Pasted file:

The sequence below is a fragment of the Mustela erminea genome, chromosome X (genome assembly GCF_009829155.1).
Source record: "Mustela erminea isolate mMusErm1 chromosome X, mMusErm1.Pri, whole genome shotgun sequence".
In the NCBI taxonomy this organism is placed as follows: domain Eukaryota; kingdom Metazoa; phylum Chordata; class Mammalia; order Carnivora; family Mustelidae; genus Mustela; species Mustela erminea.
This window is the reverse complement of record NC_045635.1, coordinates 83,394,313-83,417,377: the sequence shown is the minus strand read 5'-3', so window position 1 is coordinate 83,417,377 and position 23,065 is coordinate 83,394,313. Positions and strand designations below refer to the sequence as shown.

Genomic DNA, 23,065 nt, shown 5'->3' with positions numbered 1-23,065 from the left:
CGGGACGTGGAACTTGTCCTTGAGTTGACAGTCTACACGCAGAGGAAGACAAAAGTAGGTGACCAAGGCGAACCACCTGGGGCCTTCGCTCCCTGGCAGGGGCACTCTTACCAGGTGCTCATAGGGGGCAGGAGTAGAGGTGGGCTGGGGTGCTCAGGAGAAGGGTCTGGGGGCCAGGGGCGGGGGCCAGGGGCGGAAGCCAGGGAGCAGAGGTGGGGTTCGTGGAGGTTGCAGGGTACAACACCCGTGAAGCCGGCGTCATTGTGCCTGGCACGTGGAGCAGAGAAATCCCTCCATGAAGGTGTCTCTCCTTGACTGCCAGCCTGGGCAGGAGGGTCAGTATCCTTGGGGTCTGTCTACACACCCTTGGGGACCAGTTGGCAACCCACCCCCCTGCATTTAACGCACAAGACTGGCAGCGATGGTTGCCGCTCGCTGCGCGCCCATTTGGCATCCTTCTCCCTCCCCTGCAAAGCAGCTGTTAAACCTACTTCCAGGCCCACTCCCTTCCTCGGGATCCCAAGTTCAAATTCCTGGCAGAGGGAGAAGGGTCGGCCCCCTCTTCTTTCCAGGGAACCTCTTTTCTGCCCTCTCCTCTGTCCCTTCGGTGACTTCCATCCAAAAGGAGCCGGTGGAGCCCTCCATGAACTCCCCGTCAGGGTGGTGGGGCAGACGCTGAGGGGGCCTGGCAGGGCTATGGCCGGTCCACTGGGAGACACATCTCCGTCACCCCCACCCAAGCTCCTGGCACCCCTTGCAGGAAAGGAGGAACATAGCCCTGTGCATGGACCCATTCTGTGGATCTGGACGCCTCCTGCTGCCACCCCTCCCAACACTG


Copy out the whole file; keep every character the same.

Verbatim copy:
The sequence below is a fragment of the Mustela erminea genome, chromosome X (genome assembly GCF_009829155.1).
Source record: "Mustela erminea isolate mMusErm1 chromosome X, mMusErm1.Pri, whole genome shotgun sequence".
In the NCBI taxonomy this organism is placed as follows: domain Eukaryota; kingdom Metazoa; phylum Chordata; class Mammalia; order Carnivora; family Mustelidae; genus Mustela; species Mustela erminea.
This window is the reverse complement of record NC_045635.1, coordinates 83,394,313-83,417,377: the sequence shown is the minus strand read 5'-3', so window position 1 is coordinate 83,417,377 and position 23,065 is coordinate 83,394,313. Positions and strand designations below refer to the sequence as shown.

Genomic DNA, 23,065 nt, shown 5'->3' with positions numbered 1-23,065 from the left:
CGGGACGTGGAACTTGTCCTTGAGTTGACAGTCTACACGCAGAGGAAGACAAAAGTAGGTGACCAAGGCGAACCACCTGGGGCCTTCGCTCCCTGGCAGGGGCACTCTTACCAGGTGCTCATAGGGGGCAGGAGTAGAGGTGGGCTGGGGTGCTCAGGAGAAGGGTCTGGGGGCCAGGGGCGGGGGCCAGGGGCGGAAGCCAGGGAGCAGAGGTGGGGTTCGTGGAGGTTGCAGGGTACAACACCCGTGAAGCCGGCGTCATTGTGCCTGGCACGTGGAGCAGAGAAATCCCTCCATGAAGGTGTCTCTCCTTGACTGCCAGCCTGGGCAGGAGGGTCAGTATCCTTGGGGTCTGTCTACACACCCTTGGGGACCAGTTGGCAACCCACCCCCCTGCATTTAACGCACAAGACTGGCAGCGATGGTTGCCGCTCGCTGCGCGCCCATTTGGCATCCTTCTCCCTCCCCTGCAAAGCAGCTGTTAAACCTACTTCCAGGCCCACTCCCTTCCTCGGGATCCCAAGTTCAAATTCCTGGCAGAGGGAGAAGGGTCGGCCCCCTCTTCTTTCCAGGGAACCTCTTTTCTGCCCTCTCCTCTGTCCCTTCGGTGACTTCCATCCAAAAGGAGCCGGTGGAGCCCTCCATGAACTCCCCGTCAGGGTGGTGGGGCAGACGCTGAGGGGGCCTGGCAGGGCTATGGCCGGTCCACTGGGAGACACATCTCCGTCACCCCCACCCAAGCTCCTGGCACCCCTTGCAGGAAAGGAGGAACATAGCCCTGTGCATGGACCCATTCTGTGGATCTGGACGCCTCCTGCTGCCACCCCTCCCAACACTG